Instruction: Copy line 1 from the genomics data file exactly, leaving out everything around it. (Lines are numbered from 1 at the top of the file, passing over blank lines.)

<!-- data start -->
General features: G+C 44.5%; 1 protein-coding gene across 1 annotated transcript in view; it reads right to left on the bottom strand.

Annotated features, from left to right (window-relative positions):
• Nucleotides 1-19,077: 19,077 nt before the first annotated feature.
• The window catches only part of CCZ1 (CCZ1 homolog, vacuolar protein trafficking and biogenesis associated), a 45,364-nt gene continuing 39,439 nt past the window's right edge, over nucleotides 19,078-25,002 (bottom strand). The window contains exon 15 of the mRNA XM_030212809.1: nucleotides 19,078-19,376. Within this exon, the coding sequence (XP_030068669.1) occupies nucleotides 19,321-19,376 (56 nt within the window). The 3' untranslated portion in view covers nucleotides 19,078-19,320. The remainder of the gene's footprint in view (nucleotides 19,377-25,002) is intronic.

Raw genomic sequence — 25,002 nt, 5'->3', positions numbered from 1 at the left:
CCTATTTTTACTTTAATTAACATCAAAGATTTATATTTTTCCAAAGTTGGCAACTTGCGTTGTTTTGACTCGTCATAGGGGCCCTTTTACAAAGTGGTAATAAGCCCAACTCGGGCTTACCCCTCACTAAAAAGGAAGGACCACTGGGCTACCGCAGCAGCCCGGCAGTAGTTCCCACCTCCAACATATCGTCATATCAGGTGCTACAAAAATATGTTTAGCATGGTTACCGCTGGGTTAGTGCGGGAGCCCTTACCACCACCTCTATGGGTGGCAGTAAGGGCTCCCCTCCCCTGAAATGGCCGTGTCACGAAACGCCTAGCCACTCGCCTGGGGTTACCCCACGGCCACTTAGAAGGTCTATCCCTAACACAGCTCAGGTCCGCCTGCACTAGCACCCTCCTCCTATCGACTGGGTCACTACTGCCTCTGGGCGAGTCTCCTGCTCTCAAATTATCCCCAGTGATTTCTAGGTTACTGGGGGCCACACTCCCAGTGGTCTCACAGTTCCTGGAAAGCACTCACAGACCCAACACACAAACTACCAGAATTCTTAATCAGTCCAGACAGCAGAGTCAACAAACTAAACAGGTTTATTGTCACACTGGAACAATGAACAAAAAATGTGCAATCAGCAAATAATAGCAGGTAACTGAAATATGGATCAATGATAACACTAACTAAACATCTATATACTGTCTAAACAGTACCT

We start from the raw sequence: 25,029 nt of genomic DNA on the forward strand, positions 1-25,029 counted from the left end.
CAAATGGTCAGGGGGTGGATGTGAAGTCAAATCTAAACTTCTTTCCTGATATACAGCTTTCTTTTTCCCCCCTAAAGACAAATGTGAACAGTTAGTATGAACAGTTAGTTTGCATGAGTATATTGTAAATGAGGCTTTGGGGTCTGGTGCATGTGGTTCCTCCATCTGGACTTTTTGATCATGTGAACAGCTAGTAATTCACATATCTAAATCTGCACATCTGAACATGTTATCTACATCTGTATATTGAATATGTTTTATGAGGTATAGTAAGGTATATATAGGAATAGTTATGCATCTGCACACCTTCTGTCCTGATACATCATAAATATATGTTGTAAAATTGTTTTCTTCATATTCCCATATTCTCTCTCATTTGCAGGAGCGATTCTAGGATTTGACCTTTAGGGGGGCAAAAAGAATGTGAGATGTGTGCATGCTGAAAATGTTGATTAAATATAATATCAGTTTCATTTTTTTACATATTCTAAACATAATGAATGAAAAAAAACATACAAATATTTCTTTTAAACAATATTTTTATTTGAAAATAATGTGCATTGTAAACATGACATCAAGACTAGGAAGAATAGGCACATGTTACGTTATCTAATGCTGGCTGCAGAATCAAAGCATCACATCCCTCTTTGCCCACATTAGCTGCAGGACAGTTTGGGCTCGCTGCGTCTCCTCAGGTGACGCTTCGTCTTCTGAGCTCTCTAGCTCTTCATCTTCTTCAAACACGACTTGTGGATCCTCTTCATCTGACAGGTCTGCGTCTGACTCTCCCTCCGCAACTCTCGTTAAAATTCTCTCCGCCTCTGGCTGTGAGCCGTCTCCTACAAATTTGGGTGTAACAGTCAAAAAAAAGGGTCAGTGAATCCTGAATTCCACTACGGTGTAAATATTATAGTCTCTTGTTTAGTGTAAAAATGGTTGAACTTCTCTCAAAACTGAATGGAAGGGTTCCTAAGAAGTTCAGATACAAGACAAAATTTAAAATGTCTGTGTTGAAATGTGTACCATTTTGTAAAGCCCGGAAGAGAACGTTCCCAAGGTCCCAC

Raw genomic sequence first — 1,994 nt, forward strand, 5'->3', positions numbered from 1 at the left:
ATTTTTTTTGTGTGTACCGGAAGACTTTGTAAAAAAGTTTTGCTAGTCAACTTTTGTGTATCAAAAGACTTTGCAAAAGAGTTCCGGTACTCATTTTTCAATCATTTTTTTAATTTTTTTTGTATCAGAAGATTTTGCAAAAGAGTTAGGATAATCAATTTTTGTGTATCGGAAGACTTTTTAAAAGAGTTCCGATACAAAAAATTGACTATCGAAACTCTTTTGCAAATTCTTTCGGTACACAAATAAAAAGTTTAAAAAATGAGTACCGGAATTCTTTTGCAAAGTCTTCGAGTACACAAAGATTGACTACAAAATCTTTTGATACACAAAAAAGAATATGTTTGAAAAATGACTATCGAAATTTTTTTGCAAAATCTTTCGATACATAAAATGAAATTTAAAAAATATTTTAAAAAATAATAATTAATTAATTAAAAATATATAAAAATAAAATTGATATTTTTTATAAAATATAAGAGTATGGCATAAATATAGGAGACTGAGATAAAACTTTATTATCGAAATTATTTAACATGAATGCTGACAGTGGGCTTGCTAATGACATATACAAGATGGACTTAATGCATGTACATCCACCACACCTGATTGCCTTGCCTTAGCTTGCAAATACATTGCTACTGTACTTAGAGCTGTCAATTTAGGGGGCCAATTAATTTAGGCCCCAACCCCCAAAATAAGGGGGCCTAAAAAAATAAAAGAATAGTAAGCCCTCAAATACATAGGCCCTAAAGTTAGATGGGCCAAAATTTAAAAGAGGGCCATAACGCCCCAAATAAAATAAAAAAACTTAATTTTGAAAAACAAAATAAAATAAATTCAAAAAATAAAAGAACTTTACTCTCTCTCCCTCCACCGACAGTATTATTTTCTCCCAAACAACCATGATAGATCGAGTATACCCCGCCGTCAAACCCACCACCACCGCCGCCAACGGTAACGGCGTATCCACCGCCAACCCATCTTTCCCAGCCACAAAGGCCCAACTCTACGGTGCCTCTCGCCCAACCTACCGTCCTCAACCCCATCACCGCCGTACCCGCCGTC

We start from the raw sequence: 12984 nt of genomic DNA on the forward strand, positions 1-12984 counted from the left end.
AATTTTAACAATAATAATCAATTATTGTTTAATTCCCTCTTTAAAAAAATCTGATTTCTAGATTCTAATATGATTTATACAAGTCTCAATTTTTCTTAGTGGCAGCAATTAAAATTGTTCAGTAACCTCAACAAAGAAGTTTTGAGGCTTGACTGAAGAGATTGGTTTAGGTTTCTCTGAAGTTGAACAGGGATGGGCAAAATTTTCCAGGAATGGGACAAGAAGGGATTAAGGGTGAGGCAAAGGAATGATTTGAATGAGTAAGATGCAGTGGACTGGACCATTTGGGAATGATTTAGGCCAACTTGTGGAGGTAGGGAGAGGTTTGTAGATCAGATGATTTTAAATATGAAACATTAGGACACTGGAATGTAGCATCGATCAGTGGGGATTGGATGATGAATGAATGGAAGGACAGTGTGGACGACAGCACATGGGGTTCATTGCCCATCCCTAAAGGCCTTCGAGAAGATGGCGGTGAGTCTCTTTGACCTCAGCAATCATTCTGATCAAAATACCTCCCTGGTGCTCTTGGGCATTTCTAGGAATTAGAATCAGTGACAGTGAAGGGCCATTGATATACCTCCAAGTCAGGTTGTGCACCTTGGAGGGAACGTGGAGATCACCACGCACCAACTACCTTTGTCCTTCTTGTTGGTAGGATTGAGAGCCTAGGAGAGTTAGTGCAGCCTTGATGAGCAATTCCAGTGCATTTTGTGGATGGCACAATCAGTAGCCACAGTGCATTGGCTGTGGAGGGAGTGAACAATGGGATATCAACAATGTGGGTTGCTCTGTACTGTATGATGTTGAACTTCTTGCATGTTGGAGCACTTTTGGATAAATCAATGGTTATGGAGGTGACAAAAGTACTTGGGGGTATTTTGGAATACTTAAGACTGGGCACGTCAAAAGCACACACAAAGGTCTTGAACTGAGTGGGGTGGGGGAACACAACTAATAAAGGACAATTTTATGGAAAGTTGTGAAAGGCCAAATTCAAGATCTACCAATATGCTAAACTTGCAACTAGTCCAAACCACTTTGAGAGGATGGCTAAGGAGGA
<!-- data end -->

General features: G+C 44.5%; 1 protein-coding gene across 1 annotated transcript in view; it reads right to left on the bottom strand.